It is crucial for employers to understand the meaning and interpretation of consent within the context of POPI. While employers may hope for a “quick fix” to ensure compliance and trust that including a broad, “catch all” consent in employees’ contracts of employment will be suffice – this may not prove to be adequate in every instance. A general consent may be sufficient to cover some of the personal information that will be processed during the course of an employee’s employment, however employers should be aware of the risks associated with relying on blanket consents in every instance. 


Section 1 of POPI defines consent as “any voluntary, specific and informed expression of will in terms of which permission if given for the processing of personal information”. Written consent is not expressly required. However, it will be for the employer in its capacity as responsible party to show that it has secured an employee’s consent where it is relying on consent. In the circumstances it is advisable for employees’ written consent to be secured.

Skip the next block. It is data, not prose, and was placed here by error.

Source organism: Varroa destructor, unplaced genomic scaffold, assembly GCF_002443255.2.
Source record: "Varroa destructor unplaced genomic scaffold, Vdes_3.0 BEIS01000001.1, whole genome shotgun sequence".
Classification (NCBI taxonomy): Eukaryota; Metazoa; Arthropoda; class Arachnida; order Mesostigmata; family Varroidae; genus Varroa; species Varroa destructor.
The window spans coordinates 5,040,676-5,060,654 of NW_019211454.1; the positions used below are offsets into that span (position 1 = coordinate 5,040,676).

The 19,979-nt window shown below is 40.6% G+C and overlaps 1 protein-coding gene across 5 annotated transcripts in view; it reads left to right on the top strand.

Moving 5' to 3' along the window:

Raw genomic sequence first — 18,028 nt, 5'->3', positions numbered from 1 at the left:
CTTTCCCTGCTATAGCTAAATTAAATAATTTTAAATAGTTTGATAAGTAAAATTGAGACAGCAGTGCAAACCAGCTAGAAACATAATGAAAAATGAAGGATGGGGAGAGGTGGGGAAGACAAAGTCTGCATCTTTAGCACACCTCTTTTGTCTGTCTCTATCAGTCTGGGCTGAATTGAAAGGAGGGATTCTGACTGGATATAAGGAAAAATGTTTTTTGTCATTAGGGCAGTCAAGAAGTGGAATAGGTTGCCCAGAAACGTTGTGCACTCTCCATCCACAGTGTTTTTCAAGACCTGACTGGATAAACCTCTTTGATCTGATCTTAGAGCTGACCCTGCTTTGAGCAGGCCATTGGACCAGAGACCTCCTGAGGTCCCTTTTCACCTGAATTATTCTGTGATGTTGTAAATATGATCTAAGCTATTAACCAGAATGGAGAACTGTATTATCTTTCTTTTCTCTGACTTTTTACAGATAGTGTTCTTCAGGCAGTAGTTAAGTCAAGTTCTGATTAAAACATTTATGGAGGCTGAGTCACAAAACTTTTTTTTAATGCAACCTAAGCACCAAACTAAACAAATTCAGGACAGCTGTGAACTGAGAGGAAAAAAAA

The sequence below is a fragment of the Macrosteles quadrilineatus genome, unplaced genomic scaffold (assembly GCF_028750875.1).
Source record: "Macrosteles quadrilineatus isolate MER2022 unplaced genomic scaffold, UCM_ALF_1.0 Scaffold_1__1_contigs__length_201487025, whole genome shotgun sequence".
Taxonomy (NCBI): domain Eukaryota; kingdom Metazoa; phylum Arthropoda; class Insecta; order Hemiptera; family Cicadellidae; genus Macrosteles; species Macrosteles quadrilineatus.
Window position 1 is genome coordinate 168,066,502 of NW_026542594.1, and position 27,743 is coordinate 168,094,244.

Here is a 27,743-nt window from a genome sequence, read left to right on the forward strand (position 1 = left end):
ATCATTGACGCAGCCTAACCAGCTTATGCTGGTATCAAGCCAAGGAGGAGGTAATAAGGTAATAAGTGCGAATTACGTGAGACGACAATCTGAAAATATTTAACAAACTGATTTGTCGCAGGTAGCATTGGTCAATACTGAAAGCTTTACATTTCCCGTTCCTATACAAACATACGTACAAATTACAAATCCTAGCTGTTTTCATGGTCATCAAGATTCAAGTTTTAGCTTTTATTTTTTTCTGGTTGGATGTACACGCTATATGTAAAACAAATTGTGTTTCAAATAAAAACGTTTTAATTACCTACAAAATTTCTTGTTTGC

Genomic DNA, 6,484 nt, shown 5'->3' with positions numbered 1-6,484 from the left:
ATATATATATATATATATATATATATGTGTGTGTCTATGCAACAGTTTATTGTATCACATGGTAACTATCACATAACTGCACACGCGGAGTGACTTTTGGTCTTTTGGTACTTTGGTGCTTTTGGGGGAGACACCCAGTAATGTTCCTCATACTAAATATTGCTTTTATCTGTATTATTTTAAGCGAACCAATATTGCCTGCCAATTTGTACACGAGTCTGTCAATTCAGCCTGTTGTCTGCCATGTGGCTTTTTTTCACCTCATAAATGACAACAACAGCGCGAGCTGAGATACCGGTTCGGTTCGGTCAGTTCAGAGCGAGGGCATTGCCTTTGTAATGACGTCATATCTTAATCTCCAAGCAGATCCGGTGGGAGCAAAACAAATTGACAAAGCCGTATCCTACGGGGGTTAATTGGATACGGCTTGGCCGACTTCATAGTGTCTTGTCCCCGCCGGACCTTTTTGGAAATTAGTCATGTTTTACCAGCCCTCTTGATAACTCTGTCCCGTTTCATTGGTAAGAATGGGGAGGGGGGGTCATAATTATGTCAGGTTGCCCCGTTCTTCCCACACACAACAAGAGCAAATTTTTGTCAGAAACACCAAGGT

The requirement that consent be voluntary, specific and informed means that there should not be any pressure or force placed on an employee to consent. The employee should also be sufficiently aware of the content of the processing given the requirement that the consent is informed.


The Information Regulator has yet to give guidance on the interpretation of consent in terms of POP. In all likelihood it will have regard to the General Data Protection Regulation 2016/679 (GDPR) which requires that the consent is unambiguous and must be given by a clear affirmative act. It may well be that the Information Regulator interprets consent restrictively in keeping with the GDPR.